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Fashion Meets Science in New Exhibition at Texas Science & Natural History Museum

Two color orange horizontal divider
White background with a pair of black gloves covered in orange sequins

AUSTIN, Texas — Although many visitors to Texas Science & Natural History Museum are familiar with exhibits featuring towering fossils of dinosaurs from millions of years ago, the museum’s newest exhibition is all about sustainability for the future.

Each year, the fashion industry produces plastics for the manufacture of synthetic materials, using the equivalent of 300 million bathtubs of petroleum in the process. To advance a vision of a cleaner, brighter future for the industry, the multi-hued new addition, “Particles of Color: Where Science Meets Fashion,” explores the use of compostable, plant-based and biodegradable materials in clothing, accessories, jewelry and art.

University of Texas at Austin faculty members, students, researchers and alumni of the Division of Textiles and Apparel combined their fashion design know-how with expertise from materials researchers to show how newly developed sustainable sequins can be used across a wide range of artistic creations.

“The fashion industry is a huge contributor to plastic pollution,” said Jessica Ciarla, a faculty member in the Division of Textiles and Apparel who is behind the exhibition. “We wanted to show that there is a way to create something better with the materials we have right now.”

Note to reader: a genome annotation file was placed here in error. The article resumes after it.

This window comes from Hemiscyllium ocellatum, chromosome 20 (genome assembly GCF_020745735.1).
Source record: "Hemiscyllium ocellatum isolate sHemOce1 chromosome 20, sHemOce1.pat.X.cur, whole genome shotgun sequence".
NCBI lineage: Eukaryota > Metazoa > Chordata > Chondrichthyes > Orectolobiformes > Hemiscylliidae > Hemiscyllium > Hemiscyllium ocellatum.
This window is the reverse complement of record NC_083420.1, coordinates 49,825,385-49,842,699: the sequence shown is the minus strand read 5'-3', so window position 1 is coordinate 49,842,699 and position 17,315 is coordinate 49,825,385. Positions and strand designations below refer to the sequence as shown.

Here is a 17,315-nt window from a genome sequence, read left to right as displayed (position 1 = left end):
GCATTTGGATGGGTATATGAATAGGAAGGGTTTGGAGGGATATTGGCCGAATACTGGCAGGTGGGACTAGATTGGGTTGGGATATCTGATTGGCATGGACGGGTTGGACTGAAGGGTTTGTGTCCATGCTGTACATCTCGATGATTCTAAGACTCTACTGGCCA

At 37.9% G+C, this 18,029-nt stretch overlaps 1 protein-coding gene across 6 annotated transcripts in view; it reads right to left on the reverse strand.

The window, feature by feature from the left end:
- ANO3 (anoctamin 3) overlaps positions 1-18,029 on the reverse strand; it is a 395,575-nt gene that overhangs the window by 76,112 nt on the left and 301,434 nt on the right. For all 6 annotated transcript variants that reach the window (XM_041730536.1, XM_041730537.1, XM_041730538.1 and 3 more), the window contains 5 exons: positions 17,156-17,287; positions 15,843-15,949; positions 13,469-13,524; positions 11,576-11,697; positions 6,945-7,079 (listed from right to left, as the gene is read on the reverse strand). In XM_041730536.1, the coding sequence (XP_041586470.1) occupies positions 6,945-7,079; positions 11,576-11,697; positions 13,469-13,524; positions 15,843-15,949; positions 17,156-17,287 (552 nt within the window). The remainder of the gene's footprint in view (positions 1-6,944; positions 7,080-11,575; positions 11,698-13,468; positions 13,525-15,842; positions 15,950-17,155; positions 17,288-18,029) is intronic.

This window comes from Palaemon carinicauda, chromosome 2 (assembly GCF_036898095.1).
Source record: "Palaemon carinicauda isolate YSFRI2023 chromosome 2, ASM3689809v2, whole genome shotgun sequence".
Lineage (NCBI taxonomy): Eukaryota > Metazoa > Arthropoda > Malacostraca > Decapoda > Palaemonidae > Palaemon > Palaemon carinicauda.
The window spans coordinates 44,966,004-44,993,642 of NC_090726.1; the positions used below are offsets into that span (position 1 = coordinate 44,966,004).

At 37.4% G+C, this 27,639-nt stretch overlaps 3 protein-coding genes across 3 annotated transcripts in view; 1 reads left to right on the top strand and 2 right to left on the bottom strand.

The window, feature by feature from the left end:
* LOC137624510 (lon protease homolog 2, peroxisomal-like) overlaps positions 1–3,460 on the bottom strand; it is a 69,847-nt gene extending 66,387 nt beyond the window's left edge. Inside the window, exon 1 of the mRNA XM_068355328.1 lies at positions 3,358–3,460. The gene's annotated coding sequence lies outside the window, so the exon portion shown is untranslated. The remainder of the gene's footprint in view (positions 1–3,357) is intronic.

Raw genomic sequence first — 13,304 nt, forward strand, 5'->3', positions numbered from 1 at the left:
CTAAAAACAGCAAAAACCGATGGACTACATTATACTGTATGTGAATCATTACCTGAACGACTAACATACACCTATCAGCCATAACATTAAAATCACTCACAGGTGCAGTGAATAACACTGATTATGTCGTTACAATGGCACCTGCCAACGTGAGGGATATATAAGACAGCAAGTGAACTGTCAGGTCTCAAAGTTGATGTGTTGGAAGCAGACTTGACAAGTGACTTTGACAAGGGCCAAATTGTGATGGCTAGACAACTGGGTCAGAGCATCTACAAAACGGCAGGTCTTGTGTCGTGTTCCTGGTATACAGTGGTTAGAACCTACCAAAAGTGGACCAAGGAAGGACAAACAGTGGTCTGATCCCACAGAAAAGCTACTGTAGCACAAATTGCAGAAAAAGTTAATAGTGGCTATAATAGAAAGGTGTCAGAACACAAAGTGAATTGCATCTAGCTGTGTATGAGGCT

The exhibition features more than 50 glittering objects made with a compostable material, called polylactic acid, that has been combined with natural and nontoxic dyes to create colorful high-fashion clothes, jewelry and art. Polylactic acid is made from agricultural waste and is easy to work with, Ciarla said. It is practical for use in fashion because it does not dissolve in water, but it will break down if composted.

The UT research on sustainable sequins originated five years ago with a President’s Award for Global Learning to Ciarla; Nathaniel Lynd, an associate professor in the McKetta Department of Chemical Engineering; and Luisa Gil Fandino, an associate professor of textiles and apparel.

Now, visitors to the exhibition can learn how the UT researchers adapted the material for use in fashion and enjoy opportunities to see the work of designers, from Austin to New York, who were recruited to create pieces incorporating the innovative material.

The installation is the first new exhibition at Texas Science & Natural History Museum since it reopened in September 2023 after an 18-month closure and extensive renovation. The fourth floor of the museum has been designated the Science Frontiers Gallery and is designed to house exhibits on advanced scientific research and demonstrate how scientific discovery can help address issues and concerns of our own time.

“Visitors of all ages can explore how research happening right here on the UT Austin campus can make an impact on the natural world by creating compostable materials used in clothing we all can wear,” said Carolyn Connerat, the museum’s director.